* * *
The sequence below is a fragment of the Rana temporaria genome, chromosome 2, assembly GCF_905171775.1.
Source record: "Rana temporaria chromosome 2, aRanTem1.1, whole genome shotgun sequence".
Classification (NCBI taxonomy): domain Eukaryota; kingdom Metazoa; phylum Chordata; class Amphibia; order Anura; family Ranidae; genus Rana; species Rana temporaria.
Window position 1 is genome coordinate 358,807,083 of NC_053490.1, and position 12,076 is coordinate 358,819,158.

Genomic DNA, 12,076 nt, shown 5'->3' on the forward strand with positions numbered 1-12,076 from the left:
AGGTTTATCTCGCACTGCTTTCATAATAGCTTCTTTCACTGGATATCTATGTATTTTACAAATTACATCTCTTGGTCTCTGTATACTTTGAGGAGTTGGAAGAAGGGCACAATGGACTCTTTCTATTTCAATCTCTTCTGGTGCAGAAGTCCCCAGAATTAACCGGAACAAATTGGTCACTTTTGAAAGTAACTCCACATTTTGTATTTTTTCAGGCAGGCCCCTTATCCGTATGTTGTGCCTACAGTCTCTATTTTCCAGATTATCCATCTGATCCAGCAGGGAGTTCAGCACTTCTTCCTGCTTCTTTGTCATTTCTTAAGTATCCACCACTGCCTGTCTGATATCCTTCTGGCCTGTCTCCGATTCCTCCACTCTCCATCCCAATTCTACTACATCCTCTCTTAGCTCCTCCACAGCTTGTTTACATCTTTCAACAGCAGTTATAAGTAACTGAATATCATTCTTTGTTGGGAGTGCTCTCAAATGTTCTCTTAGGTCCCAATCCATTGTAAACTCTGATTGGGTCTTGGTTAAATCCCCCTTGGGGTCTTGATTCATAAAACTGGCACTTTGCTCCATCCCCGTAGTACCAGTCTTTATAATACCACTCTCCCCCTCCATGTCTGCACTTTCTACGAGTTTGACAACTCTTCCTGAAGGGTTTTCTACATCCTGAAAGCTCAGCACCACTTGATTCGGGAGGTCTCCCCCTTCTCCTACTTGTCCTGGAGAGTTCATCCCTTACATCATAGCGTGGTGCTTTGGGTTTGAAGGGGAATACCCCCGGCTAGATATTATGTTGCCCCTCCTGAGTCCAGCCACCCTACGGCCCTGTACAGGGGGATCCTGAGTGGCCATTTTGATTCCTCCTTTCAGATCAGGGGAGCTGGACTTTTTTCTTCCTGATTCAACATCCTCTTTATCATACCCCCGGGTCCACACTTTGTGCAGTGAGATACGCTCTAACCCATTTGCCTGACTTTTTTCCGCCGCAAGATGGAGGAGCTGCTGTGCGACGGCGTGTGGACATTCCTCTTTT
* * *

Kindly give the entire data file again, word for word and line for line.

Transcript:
The sequence below is a fragment of the Rana temporaria genome, chromosome 2, assembly GCF_905171775.1.
Source record: "Rana temporaria chromosome 2, aRanTem1.1, whole genome shotgun sequence".
Classification (NCBI taxonomy): domain Eukaryota; kingdom Metazoa; phylum Chordata; class Amphibia; order Anura; family Ranidae; genus Rana; species Rana temporaria.
Window position 1 is genome coordinate 358,807,083 of NC_053490.1, and position 12,076 is coordinate 358,819,158.

Genomic DNA, 12,076 nt, shown 5'->3' on the forward strand with positions numbered 1-12,076 from the left:
AGGTTTATCTCGCACTGCTTTCATAATAGCTTCTTTCACTGGATATCTATGTATTTTACAAATTACATCTCTTGGTCTCTGTATACTTTGAGGAGTTGGAAGAAGGGCACAATGGACTCTTTCTATTTCAATCTCTTCTGGTGCAGAAGTCCCCAGAATTAACCGGAACAAATTGGTCACTTTTGAAAGTAACTCCACATTTTGTATTTTTTCAGGCAGGCCCCTTATCCGTATGTTGTGCCTACAGTCTCTATTTTCCAGATTATCCATCTGATCCAGCAGGGAGTTCAGCACTTCTTCCTGCTTCTTTGTCATTTCTTAAGTATCCACCACTGCCTGTCTGATATCCTTCTGGCCTGTCTCCGATTCCTCCACTCTCCATCCCAATTCTACTACATCCTCTCTTAGCTCCTCCACAGCTTGTTTACATCTTTCAACAGCAGTTATAAGTAACTGAATATCATTCTTTGTTGGGAGTGCTCTCAAATGTTCTCTTAGGTCCCAATCCATTGTAAACTCTGATTGGGTCTTGGTTAAATCCCCCTTGGGGTCTTGATTCATAAAACTGGCACTTTGCTCCATCCCCGTAGTACCAGTCTTTATAATACCACTCTCCCCCTCCATGTCTGCACTTTCTACGAGTTTGACAACTCTTCCTGAAGGGTTTTCTACATCCTGAAAGCTCAGCACCACTTGATTCGGGAGGTCTCCCCCTTCTCCTACTTGTCCTGGAGAGTTCATCCCTTACATCATAGCGTGGTGCTTTGGGTTTGAAGGGGAATACCCCCGGCTAGATATTATGTTGCCCCTCCTGAGTCCAGCCACCCTACGGCCCTGTACAGGGGGATCCTGAGTGGCCATTTTGATTCCTCCTTTCAGATCAGGGGAGCTGGACTTTTTTCTTCCTGATTCAACATCCTCTTTATCATACCCCCGGGTCCACACTTTGTGCAGTGAGATACGCTCTAACCCATTTGCCTGACTTTTTTCCGCCGCAAGATGGAGGAGCTGCTGTGCGACGGCGTGTGGACATTCCTCTTTT